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Oil and gas struggles with public perception

AUSTRALIA’S oil and gas sector is facing tough choices on the public face it puts forward.

Oil and gas struggles with public perception Zoe Yujnovich and APPEA CEO Malcolm Roberts

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The theme of the opening event at today's APPEA conference was not resilience to a changing energy mix but an admission by industry that it had failed: it had not kept up with public opinion, not allayed worries, and not fought back against anti-fraccing and anti-fossil fuel campaigns. 
 
Both Santos CEO Kevin Gallagher and Shell and APPEA chairperson Zoe Yujnovich explained in detail that industry had stayed removed in boardrooms and comfortable with spread sheets.
 
"We're losing the PR battle," Gallagher said.
 
"We must secure society's support for what we do," Yujnovich said. 
 
The challenges being discussed were reflected in conflicting sets of data this week about contribution to the national economy.
 
Figures from APPEA itself show that the oil and gas sector recorded a trade surplus for the first time in 13 years during 2017, driven largely by a 35% increase in the value of LNG. This saw the value of oil and gas exports reach $30.5 billion, compared with imports valued at $26.9 billion.
 
LNG exports are likely to continue to rise in the near future, driven by the startup of new projects and sky-high demand and rising prices in the Asian region in particular.
 
Australia's gas production, including both LNG and domestic use, increased by almost 21% in 2017 and has more than doubled over the last decade.
 
At the same time, the story around the tangible benefits of the sector took a hit with news that a looming decline in production from the gasfields underpinning the massive North West Shelf LNG project was set to strip $500 million in royalties from Western Australia's budget.
 
State treasury modelling showed that WA's share of revenue from the cornerstone project could plunge by 42.2% from $845 million in 2018-19 to $487 million in 2021-22.
 
That will put a major dent in plans by the WA government to return the state budget to surplus by 2020-21, with the NWS unlike other offshore oil and gas developments in Australia in having 70% of its Commonwealth royalties directed back to the state, stemming from a deal struck at its 1970s inception.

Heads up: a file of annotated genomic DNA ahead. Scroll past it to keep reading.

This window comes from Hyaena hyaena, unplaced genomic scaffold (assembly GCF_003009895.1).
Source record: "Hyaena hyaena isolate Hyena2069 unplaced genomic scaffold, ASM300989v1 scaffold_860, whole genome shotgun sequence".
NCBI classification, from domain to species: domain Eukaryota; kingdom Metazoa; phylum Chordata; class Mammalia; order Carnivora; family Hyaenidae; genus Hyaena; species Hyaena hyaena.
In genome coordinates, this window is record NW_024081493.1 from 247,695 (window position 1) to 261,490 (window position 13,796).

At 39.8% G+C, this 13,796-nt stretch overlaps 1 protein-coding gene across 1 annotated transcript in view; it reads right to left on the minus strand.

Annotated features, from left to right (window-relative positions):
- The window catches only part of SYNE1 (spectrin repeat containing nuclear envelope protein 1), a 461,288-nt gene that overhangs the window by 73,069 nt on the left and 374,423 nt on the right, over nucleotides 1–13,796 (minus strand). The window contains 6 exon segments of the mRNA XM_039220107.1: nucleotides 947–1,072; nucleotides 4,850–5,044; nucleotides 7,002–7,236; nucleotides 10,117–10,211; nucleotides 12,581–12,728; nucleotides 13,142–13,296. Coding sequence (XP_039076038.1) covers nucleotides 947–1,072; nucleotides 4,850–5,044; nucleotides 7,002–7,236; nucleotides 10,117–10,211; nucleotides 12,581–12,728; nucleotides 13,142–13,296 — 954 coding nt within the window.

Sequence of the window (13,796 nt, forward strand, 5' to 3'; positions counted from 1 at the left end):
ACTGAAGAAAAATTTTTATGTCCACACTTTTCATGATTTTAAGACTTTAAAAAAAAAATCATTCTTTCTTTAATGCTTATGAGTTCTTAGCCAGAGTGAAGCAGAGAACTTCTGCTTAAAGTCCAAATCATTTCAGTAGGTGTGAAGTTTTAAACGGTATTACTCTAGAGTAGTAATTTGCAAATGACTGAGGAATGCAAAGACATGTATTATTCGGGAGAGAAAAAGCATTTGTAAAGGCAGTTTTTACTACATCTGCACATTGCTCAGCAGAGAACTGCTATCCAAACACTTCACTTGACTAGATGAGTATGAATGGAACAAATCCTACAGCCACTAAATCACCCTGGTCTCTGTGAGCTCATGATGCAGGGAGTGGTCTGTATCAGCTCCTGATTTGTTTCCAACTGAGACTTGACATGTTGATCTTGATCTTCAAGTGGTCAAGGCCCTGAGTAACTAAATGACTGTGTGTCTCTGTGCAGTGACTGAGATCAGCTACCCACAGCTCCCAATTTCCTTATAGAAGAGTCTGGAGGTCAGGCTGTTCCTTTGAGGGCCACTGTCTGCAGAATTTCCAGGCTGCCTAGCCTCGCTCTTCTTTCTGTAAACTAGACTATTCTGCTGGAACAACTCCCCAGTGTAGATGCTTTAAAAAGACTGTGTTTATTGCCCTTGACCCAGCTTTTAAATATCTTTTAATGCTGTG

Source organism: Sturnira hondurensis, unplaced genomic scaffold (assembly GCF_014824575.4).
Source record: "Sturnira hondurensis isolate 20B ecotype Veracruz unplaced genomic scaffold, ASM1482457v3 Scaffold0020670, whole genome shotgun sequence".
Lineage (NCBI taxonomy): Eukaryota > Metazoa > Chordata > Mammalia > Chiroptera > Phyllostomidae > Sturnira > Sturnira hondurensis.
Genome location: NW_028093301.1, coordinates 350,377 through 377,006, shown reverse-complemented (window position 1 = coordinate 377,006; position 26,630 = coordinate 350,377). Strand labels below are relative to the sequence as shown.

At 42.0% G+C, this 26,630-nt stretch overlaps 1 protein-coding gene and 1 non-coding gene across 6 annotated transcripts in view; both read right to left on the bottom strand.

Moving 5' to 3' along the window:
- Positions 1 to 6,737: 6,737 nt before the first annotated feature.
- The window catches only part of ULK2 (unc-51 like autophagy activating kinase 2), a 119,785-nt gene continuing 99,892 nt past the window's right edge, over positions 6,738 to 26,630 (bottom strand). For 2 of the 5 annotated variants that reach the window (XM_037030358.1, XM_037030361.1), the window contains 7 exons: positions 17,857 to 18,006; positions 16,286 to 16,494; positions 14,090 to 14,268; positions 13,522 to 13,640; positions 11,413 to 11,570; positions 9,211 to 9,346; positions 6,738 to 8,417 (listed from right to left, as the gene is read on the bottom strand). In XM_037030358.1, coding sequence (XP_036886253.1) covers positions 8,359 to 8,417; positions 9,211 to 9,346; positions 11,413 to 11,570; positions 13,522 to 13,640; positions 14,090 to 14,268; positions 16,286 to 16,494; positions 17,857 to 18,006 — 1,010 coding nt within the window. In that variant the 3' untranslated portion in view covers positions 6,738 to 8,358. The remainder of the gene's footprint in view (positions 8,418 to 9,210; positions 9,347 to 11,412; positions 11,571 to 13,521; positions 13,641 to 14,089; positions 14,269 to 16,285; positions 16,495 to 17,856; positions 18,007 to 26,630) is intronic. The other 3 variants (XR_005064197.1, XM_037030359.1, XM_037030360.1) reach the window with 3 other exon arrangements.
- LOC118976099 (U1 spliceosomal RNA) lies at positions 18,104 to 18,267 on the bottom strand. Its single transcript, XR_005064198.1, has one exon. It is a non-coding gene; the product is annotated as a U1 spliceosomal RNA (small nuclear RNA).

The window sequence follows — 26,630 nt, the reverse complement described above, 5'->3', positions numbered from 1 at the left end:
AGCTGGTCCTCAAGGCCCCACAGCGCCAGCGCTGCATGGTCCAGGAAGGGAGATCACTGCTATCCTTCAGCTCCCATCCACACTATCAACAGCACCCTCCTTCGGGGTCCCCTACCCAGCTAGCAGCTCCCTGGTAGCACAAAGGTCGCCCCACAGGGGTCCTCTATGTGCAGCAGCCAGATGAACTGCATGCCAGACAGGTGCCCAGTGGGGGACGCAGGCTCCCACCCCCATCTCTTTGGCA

Moves to supplement declining supply from new resources such as NWS operator Woodside's Scarborough field would not be subject to the same arrangement, and thus create potential for troubles between state and federal jurisdictions.
 
These have already been rife in WA in recent years owing to a belief that the state is being short-changed by GST-linked redistribution of federal budgetary funds.
 
It also comes as the oil and gas industry faces mounting public scrutiny over its general level of economic contribution to Australian society, particularly concerning the purported tax avoidance of multinationals such as ExxonMobil, Chevron and Shell.
 
Furhermore, APPEA saw a small protest this morning organised by Greenpeace and the Wilderness Society against Norway's Statoil, which plans to drill in the Great Australian Bight.
 
 
Yujnovich also used her speech promoted the ongoing benefits of maintaining current production projects in terms of capital injections in favour of the overwhelming public and media focus on greenfield developments. 
 
"There has been little discussion or understanding on the scale of the enormous task ahead - simply keeping existing domestic markets whole and feeding the appetite of 11 LNG trains." 
 
Also at APPEA, federal resources minister Matt Canavan and South Australian premier Steven Marshall noted that energy industry public engagement had not been what it could be and that increased government and industry talk of jobs and growth had so far not helped to overcome this.

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